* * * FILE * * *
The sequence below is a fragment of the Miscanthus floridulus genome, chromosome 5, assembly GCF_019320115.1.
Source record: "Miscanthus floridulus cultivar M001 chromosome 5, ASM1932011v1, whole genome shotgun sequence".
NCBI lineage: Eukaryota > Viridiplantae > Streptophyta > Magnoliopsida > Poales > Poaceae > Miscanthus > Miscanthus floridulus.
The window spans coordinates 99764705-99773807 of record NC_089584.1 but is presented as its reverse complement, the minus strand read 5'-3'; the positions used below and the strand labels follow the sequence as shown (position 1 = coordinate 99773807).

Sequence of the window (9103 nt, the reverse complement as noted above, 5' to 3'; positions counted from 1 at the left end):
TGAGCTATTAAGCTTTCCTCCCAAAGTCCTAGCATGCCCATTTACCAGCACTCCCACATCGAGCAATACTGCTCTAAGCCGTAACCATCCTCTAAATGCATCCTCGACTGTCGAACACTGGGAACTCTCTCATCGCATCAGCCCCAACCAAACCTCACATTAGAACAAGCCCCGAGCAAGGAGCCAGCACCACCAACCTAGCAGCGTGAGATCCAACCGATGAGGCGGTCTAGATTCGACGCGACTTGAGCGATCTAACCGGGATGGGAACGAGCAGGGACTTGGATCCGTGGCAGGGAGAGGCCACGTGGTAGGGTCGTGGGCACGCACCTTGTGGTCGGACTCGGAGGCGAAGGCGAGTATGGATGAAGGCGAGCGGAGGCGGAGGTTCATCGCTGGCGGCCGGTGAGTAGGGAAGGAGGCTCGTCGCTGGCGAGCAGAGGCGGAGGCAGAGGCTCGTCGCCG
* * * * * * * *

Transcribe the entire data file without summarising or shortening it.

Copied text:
The sequence below is a fragment of the Miscanthus floridulus genome, chromosome 5, assembly GCF_019320115.1.
Source record: "Miscanthus floridulus cultivar M001 chromosome 5, ASM1932011v1, whole genome shotgun sequence".
NCBI lineage: Eukaryota > Viridiplantae > Streptophyta > Magnoliopsida > Poales > Poaceae > Miscanthus > Miscanthus floridulus.
The window spans coordinates 99764705-99773807 of record NC_089584.1 but is presented as its reverse complement, the minus strand read 5'-3'; the positions used below and the strand labels follow the sequence as shown (position 1 = coordinate 99773807).

Sequence of the window (9103 nt, the reverse complement as noted above, 5' to 3'; positions counted from 1 at the left end):
TGAGCTATTAAGCTTTCCTCCCAAAGTCCTAGCATGCCCATTTACCAGCACTCCCACATCGAGCAATACTGCTCTAAGCCGTAACCATCCTCTAAATGCATCCTCGACTGTCGAACACTGGGAACTCTCTCATCGCATCAGCCCCAACCAAACCTCACATTAGAACAAGCCCCGAGCAAGGAGCCAGCACCACCAACCTAGCAGCGTGAGATCCAACCGATGAGGCGGTCTAGATTCGACGCGACTTGAGCGATCTAACCGGGATGGGAACGAGCAGGGACTTGGATCCGTGGCAGGGAGAGGCCACGTGGTAGGGTCGTGGGCACGCACCTTGTGGTCGGACTCGGAGGCGAAGGCGAGTATGGATGAAGGCGAGCGGAGGCGGAGGTTCATCGCTGGCGGCCGGTGAGTAGGGAAGGAGGCTCGTCGCTGGCGAGCAGAGGCGGAGGCAGAGGCTCGTCGCCG